Kenseth Advances to NASCAR Sprint Cup Contender Round

Matt Kenseth, driver of the #20 Dollar General Toyota, celebrates in Victory Lane after winning the NASCAR Sprint Cup Series SYLVANIA 300 at New Hampshire Motor Speedway.
Matt Kenseth
Matt Kenseth, driver of the #20 Dollar General Toyota, celebrates in Victory Lane after winning the NASCAR Sprint Cup Series SYLVANIA 300 at New Hampshire Motor Speedway.

The second race of the Challenger round of the NASCAR Sprint Cup Chase to the Championship saw Matt Kenseth punch his ticket by winning the Sylvania 300 at New Hampshire Motor Speedway, but only after witnessing a fading Kevin Harvick go by the wayside with three laps to go.

As the defending series champion, Harvick finds himself in a deeper hole now 23 points out of the top 12 in 15th position.  He appeared to be heading for the win in New Hampshire, ruling the mile oval for 216 of the 300 laps, but in trying to stretch his fuel mileage after taking advantage of track position when others pitted on lap 239, all seemed to come his way until lap 297 when he fell back, finishing 21st.

Harvick declined comment after the race, came to pit road for the last time on Lap 212 and couldn’t squeeze the last 88 laps out of his gas tank.  That leaves Dover next week at a track he has never won on in 29 previous Sprint Cup starts to reverse his dilemma.

Kenseth, who is quite familiar with fuel strategy, took the win for the fifth time in 2015, and his 36th of his career, but had his doubts when crew chief, Jason Ratcliff called him to the pits knowing how critical track position was on the tight oval.

Denny Hamlin
Denny Hamlin, driver of the #11 FedEx Freight Toyota, races Matt Kenseth.

“Jason kept saying he [Harvick] was low on fuel, but you never know unless they really run out,” Kenseth said.  “I was trying to run hard, but I was trying to save a little bit.  I got racing Denny [Hamlin] pretty hard, and I wanted to save the tires a little bit, but I also know I needed to get by him to pressure the 4 [Harvick].

“That was as hard as I could run.  I was planning on running up there and trying to pass him.   I just couldn’t get there.  Kind of resigned to finish second with about four or five [laps] to go there.  I couldn’t get much closer, and he ran out with a couple to go.  We had a great car today – Kevin definitely had the field covered and Jason [Ratcliff] did a great job on pit strategy, and those new tires paid off better than we thought to get up through the field.  And I was able to keep the pressure on enough and he came up a little short.”

Kevin Harvick
Kevin Harvick, driver of the #4 Ditech Chevrolet, leads Denny Hamlin during the NASCAR Sprint Cup Series SYLVANIA 300.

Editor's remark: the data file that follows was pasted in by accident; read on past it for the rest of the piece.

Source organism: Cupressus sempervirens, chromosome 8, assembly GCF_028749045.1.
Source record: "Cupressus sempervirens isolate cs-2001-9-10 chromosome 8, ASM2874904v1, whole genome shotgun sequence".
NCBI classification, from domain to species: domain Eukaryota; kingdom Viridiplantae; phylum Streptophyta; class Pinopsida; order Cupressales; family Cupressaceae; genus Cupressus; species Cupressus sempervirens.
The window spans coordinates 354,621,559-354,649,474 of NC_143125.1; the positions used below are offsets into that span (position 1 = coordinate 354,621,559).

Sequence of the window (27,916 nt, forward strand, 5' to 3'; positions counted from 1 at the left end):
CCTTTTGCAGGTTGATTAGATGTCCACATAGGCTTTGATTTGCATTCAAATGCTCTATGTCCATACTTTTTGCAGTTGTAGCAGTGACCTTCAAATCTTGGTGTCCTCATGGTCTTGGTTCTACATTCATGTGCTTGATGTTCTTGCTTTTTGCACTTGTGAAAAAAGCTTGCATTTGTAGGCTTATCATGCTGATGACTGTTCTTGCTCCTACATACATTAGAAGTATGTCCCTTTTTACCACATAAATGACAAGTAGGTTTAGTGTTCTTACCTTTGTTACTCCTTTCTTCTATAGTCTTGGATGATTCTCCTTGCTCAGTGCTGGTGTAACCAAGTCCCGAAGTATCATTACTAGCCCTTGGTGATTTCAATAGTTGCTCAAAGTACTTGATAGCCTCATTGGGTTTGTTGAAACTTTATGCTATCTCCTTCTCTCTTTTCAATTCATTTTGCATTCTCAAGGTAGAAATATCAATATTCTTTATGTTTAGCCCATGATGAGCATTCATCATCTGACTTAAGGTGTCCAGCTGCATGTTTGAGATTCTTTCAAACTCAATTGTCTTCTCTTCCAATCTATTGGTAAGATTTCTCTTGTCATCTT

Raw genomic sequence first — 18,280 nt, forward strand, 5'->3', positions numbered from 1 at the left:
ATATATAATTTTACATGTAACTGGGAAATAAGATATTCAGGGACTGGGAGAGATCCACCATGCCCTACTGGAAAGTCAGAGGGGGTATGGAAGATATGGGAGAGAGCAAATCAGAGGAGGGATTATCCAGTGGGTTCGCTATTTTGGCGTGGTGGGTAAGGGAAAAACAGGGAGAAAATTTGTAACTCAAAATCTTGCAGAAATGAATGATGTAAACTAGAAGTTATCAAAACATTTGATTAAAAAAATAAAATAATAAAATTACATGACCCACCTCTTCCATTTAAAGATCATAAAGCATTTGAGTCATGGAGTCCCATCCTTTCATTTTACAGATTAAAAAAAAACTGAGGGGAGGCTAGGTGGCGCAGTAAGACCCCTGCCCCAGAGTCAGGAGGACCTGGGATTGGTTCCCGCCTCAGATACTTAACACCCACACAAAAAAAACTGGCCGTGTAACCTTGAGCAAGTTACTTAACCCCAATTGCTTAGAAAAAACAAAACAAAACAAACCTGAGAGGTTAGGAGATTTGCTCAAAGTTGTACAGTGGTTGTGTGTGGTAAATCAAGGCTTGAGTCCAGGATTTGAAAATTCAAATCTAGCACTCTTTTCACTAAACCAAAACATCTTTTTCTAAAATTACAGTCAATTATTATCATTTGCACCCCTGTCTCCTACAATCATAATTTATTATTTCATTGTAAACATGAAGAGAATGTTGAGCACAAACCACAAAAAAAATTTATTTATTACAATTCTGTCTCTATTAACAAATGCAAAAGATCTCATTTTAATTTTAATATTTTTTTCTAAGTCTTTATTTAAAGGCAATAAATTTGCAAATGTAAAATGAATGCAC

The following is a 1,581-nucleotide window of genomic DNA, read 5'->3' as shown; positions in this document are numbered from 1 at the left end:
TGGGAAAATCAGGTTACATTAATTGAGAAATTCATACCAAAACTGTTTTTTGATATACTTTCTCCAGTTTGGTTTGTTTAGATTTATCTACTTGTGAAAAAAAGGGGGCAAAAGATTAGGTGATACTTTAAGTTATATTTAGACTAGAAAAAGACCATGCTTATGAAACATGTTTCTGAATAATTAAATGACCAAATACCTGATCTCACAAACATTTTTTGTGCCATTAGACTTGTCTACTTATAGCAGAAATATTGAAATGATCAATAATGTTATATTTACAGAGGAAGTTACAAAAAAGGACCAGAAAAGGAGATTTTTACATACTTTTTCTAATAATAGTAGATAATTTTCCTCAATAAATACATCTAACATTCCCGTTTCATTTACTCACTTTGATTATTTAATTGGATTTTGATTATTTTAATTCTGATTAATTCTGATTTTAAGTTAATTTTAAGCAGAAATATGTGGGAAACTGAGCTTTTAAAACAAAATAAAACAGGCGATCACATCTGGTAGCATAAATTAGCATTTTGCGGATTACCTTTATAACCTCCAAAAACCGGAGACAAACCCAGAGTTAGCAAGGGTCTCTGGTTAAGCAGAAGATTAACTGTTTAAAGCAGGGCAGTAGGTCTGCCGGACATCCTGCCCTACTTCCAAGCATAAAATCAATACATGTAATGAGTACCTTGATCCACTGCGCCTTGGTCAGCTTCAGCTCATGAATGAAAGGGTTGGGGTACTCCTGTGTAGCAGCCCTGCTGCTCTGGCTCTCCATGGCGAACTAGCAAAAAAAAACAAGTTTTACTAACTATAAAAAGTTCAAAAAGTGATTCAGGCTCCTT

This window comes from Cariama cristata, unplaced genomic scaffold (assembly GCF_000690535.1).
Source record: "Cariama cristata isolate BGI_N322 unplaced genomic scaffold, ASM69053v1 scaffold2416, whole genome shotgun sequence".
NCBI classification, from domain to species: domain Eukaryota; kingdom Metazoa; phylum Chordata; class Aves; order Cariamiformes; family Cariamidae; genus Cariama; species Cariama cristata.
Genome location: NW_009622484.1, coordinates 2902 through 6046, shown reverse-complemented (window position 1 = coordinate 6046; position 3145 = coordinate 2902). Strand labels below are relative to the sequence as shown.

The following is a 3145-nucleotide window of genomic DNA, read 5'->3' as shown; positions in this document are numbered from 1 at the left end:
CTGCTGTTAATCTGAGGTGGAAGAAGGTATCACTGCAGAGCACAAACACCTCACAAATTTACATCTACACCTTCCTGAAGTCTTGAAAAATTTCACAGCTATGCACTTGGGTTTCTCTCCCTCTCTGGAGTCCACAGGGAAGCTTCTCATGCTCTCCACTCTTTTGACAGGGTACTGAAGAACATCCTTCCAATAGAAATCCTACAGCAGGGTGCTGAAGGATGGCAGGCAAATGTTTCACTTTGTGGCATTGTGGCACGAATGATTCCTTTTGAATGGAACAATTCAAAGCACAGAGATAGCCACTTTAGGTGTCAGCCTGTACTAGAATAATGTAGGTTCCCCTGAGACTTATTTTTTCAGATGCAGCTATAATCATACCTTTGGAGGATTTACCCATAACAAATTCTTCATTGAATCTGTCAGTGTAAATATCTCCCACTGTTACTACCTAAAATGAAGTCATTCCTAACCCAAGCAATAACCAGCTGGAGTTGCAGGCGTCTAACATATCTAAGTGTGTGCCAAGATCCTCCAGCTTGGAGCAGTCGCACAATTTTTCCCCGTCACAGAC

The victory was the 13th of the season for Joe Gibbs Racing, which has won 10 of the last 13 Sprint Cup events.

Hamlin was second, Joey Logano ran third, followed by Greg Biffle, Carl Edwards, Jimmie Johnson, Jeff Gordon, Martin Truex Jr., Kasey Kahne and Ryan Newman rounding out the top 10.  In addition, Gordon set the NASCAR Ironman record with most consecutive starts on Sunday at 789, surpassing Ricky Rudd’s mark.

Another top contender, Kyle Busch, blew a right front tire pounding the Turn 3 wall on lap 159, crediting him with a 37th-place finish as being Harvick’s main competition in the early stages.

With Kyle Busch’s incident, it now places him in a precarious tie with Paul Menard in 13th in the Sprint Cup points standings and one point away from Dale Earnhardt, Jr. (12th) and two away from Jamie McMurray (11th).  Harvick is 23 down, and Clint Bowyer trails at 39 points behind.

The average speed for the Sylvania 300 was 106.480 mph, slowed by nine caution flags for 41 laps.  There were 16 lead changes among seven drivers.

Carl Edwards
Carl Edwards and Kevin Harvick lead the field at the SYLVANIA 300.

The next NASCAR Sprint Cup series event is Sunday, October 4 at Dover International Speedway for the running of the AAA 400 starting at 2 p.m. EDT on NBCSN.

About Jay Wells 321 Articles
Jay Wells, 61, is a veteran motorsports public relations and marketing official. He spent 33 years at the track working with NASCAR, IndyCar, IMSA, and NHRA series' before retiring in 2009. He began writing for RacingJunk.com in September of 2013 covering the NHRA and NASCAR circuits with post race coverage along with feature and breaking news stories. Wells resides in Mooresville, North Carolina. Follow Wells on Twitter @ jaywells500.
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